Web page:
Evolution vets provide a 24 hour a day, 365 day a year emergency service.


Colic can be a deeply distressing experience for both the horse and owner. There are many different types of colic; ranging from mild gas or spasmodic colic to more severe colic caused by intestinal twisting or entrapment. The vast majority of colic cases can be resolved with medical treatment, however in more severe cases surgical intervention may be required.

On the rare occasion that a horse does require surgery or further medical care for ongoing colic cases we work closely with leading colic surgeons and medicine specialists at referral centres in the South West.


Choke is a relatively common equine emergency and occurs when food becomes trapped in a horse’s oesophagus. The most common culprit is inadequately soaked feed, particularly sugar beet and similar feedstuffs. A build up of saliva often occurs behind the blockage resulting in a perfuse nasal discharge containing pieces of food. In some occasions choke will resolve by itself, but other cases require further medical management.


Wounds can often be repaired stable side with use of appropriate sedation and local anaesthetic. Techniques for stitching and repairing flesh wounds vary depending on the size of the wound. We attend these visits ASAP but can provide first aid advice over the phone whilst we are on route. On arrival our vets establish the best course of action for wound management. In some severe cases referral to a hospital may be required.


The majority of foaling’s pass without incidence, however there are always going to be those rare cases which require a helping hand. Foaling is commonly split into three stages:

  • Stage 1: During this stage uterine contractions begin and start moving the foal into position for delivery. Foals are delivered in a typical diving presentation, with the forelegs followed by the head. As the contractions become stronger the foal is moved into the birth canal. This stage typically lasts between 1 and 4 hours.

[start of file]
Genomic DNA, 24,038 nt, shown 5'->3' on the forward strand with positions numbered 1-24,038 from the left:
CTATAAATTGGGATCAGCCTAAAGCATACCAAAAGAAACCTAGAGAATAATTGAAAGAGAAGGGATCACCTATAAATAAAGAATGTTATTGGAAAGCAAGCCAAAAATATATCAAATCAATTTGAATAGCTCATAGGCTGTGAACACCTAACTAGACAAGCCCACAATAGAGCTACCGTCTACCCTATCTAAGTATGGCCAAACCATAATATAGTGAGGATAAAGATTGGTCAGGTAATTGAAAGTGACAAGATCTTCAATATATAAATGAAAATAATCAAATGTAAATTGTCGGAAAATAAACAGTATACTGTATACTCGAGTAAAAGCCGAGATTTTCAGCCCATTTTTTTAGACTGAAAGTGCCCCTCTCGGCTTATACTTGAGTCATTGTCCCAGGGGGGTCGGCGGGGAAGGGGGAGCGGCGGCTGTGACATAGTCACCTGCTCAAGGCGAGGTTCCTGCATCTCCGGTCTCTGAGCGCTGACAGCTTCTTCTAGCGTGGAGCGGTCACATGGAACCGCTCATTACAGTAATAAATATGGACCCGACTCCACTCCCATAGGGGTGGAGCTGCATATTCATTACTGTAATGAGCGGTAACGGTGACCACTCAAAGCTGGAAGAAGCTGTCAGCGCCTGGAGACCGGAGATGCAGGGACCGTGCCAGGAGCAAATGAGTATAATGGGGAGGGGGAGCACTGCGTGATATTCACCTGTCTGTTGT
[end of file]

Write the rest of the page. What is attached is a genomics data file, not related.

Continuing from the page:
• Stage 2: This stage begins when the mare’s water breaks and ends when the foal has been delivered. This should take approximately 15-20 minutes. The feet and head of the foal should start to emerge, with one foot slightly ahead of the other. The foal is encased in a thin white membrane called the amniotic sac. If this sack has not ruptured it should be torn and pulled back from the foals face to allow it to breath. If progress in this stage is delayed or you see a velvety red membrane, then please call us straight away.
  • Stage 3: This stage involves the expulsion of the placenta and might take between 1 and 3 hours. If the placenta has not passed within 3 hours, then it should be considered retained and you should contact us.


The most common fractures seen in horses are those sustained in the leg. Sometimes injuries can be catastrophic, however in some occasions minor fractures can be repaired. It is therefore essential to keep your horse as still as possible until a vet arrives at the scene.

If you suspect your horse has a fracture, then please call and speak to one of our vets.

Eye Injuries

Problems with the equine eye are relatively common due to their somewhat unprotected location on the side of the head. Unfortunately, injuries to the eye can deteriorate quickly, particularly if the eyeball is involved. If you believe that your horse has injured its eyeball then please remove the horse from any area where it could cause further injury and call one of our vets.